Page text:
SS: Back then the mainstream perception of yoga was very different. People thought I was so weird, that I was going to be joining some kind of cult. I was nervous. The teacher only spoke in Sanskrit. He had on a “turban and diaper” – HA. It was Ashtanga, a very physical flowing class. Besides the teacher giving us cues on the sequence of posturers he never, ever said a word to us outside of the classroom. He was a tiny man. The studio was in an old house in the cool part of town so I felt very exotic. I remember the room being lit with soft, yellow light flowing in from the windows. Of course there was no mirrors and music. It just wasn’t how it was back then. I actually still love those kinds of classes.  I love it that he explained “yoga etiquette” – Take your shoes off at the door, no talking in class and no leaving the room. I put my mat down and waited. I looked around the room and thought the people were very interesting looking. I found out after class that they were professional athletes, doctors, scientists, artists – a very cool mix of people, which was also very intoxicating. The BEST and most important part of that first experience was all I knew was when I left my back was NOT in pain. I was hooked.

 

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BY: What do you like to wear for Yoga practice?

SS: It depends on the style of yoga, time of year and whether or not I am inside or outside. I joke that I need a whole closet for all my yoga clothes because it’s what I live in. For outside it’s all about layering or making the elements my friend. My favorite outside practice is on the beach. I bring the longer rug from this site because I don’t like all the sand on my feet. Once I’m on my mat I’m there for the rest of the class. I wear tight leggings so that I don’t slip on my skin when it’s hot out and I know I’ll be sweaty. Same holds true for Bikram or Bikram-inspired classes and/or heated classes. I’ve found that I can be more present and grounded when I’m wearing the right clothes. It’s critical that I be comfortable. There is an elusive perfect top that I’m still searching for. Companies have come close, but I haven’t found the right yoga top for every practice. Although I love to get dressed up, yoga clothing for me is more about function. It’s a bonus when I think it is attractive, but since yoga is more about “all the other stuff than the poses” I appreciate things that have technical fabric but is buttery soft.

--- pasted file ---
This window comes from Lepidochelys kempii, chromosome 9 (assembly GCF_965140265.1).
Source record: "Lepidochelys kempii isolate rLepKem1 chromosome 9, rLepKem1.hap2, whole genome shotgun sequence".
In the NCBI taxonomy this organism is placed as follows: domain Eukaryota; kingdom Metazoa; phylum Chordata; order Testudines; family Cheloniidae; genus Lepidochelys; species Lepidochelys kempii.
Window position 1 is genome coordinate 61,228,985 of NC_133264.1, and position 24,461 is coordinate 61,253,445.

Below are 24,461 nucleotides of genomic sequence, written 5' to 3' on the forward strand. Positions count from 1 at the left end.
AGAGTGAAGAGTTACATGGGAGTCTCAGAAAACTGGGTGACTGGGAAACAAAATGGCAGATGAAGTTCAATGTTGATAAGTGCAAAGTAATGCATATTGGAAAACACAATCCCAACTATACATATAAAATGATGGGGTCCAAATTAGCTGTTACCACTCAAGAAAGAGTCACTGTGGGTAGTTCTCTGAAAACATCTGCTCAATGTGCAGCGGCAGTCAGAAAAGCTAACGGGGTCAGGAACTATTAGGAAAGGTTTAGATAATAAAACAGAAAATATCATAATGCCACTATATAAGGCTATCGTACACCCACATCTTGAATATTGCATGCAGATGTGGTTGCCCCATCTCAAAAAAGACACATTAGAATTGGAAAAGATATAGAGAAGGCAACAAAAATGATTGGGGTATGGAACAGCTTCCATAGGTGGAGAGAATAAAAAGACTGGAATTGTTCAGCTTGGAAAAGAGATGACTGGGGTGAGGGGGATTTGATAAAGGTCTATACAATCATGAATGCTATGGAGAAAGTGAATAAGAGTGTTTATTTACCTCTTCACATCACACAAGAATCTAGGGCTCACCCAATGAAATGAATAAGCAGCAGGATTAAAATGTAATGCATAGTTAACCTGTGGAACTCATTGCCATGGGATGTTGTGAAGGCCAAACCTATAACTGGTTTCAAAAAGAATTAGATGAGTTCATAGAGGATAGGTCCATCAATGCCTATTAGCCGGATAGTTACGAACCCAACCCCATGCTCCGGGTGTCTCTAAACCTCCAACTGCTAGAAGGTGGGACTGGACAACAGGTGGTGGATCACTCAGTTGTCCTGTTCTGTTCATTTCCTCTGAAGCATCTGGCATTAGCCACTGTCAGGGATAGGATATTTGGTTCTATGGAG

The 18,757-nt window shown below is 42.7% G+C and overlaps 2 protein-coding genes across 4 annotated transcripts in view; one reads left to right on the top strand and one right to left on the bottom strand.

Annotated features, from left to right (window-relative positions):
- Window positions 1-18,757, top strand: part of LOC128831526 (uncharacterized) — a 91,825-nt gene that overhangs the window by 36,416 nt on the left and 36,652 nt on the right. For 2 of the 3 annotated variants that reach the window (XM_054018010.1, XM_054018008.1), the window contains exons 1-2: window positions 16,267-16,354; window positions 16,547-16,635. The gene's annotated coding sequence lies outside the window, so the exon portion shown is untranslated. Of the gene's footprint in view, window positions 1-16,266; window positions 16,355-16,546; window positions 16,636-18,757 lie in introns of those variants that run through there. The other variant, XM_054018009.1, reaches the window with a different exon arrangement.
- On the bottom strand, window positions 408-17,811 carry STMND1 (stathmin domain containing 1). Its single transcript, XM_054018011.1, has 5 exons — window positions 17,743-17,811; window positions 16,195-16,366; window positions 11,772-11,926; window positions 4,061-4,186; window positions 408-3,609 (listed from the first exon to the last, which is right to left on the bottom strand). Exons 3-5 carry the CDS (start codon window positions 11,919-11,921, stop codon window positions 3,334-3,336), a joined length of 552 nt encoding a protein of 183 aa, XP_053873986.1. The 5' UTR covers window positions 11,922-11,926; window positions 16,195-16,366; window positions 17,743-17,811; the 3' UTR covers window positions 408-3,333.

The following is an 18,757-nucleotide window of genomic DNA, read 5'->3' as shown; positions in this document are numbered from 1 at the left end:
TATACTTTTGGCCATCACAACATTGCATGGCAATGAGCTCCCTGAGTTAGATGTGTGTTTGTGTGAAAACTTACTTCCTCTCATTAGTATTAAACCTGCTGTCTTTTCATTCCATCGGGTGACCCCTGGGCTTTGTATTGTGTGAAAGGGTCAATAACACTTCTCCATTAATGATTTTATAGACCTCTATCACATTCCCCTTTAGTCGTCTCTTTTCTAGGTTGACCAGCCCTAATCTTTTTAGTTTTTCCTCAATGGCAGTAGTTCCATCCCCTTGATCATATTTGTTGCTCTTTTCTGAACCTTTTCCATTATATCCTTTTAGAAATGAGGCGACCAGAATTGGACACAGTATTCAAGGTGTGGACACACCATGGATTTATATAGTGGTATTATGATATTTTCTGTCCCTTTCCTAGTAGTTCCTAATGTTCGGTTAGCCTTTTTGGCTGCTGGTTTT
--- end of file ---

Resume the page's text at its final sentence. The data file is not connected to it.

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BY: Have you ever gone on any Yoga retreats? If so, where and what stood out to you about that experience?

SS: Yes, one of my favorite things to do. I’ve done solo and group retreats, all around the world. When I travel I create my day like my life at home. Nothing thrills me more than finding a class and experiencing yoga in a different language. People all around the world are so friendly and help you get to classes. It’s a great adventure all on its own. I’ve done combination retreats where you also hike or surf. Those are a blast. I’ve done retreats with teachers I knew. What stands out for me is the connection with the other people. When you walk into a studio and/or place where the yoga community is gathered I’ve found that I am “home” – my tribe. I try and help others when I know they are visiting. I recently drove a student to the airport because it was asked at the beginning of class that he had worked hard to get to the class. I know if I need help (anywhere in the world) I could find a yoga teacher that would help me. It’s a huge blessing. I find there are Yoga “towns” like Sayulita, Mexico and Tulum, Mexico. I think LA and New York have an amazing yoga community and opportunities. Of course in both of those places it’s all about getting there around all the other traffic and people. I’ve been to every destination spa in the US, and some have better yoga programs and teachers than others. Miraval, in Tucson, AZ stands out.

I consider the festivals to be a retreat. I’ve been to many – some big, some small. I was just at Wanderlust in Hawaii and it was very special because of the other offerings (at a discount) that you could do. We went horseback riding. The diving in Hawaii was amazing (who doesn’t want to swim with turtles?), The diving was not a part of the yoga festival, but a great way to involve my life-partner that was with me. It was amazing to have him leave and say he would come back next year. I volunteer at the Sedona Yoga Festival and Yoga Journal LIVE in San Diego each year. Sedona Yoga Festival is unique because there are venues all over town. I love that they work with Give Back Yoga and give certifications in Trauma to veterans. The Give Back Yoga Foundation is a national non profit yoga organization that helps certified teachers to share yoga therapy with underserved populations.